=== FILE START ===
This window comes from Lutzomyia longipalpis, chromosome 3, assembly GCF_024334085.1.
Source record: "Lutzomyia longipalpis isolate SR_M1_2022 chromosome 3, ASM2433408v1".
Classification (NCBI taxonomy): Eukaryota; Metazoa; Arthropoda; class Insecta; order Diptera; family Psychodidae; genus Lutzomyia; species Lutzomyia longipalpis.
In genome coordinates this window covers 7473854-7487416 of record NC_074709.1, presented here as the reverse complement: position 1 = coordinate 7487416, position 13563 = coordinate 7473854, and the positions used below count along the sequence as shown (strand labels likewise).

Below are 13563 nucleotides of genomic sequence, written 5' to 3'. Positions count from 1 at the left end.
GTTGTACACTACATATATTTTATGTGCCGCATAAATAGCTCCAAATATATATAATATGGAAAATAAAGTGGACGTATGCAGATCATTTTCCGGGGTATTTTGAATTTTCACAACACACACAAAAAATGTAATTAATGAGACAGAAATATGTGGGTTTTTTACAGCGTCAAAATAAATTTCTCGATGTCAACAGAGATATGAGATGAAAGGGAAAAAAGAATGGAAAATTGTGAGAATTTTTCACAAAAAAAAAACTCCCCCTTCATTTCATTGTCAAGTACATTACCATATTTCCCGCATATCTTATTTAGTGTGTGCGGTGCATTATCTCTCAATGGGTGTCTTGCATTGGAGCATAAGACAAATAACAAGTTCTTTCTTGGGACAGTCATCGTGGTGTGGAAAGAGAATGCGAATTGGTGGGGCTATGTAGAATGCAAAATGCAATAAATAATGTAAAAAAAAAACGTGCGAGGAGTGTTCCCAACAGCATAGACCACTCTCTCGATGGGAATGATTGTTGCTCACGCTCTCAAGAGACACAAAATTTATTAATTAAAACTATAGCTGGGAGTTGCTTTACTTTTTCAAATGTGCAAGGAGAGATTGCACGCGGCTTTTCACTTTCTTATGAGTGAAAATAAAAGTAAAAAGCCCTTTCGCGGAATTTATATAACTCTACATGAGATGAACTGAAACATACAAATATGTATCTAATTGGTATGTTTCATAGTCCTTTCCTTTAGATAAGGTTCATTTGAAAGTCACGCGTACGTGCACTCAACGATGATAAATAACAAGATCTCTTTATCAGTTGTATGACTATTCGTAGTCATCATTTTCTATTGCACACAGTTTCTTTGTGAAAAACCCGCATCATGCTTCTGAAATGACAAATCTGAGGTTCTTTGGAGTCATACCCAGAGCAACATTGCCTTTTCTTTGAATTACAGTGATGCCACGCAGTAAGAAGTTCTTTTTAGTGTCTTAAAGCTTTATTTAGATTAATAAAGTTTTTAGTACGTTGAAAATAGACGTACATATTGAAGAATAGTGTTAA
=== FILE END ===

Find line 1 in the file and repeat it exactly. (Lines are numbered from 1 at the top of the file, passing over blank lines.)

This window comes from Lutzomyia longipalpis, chromosome 3, assembly GCF_024334085.1.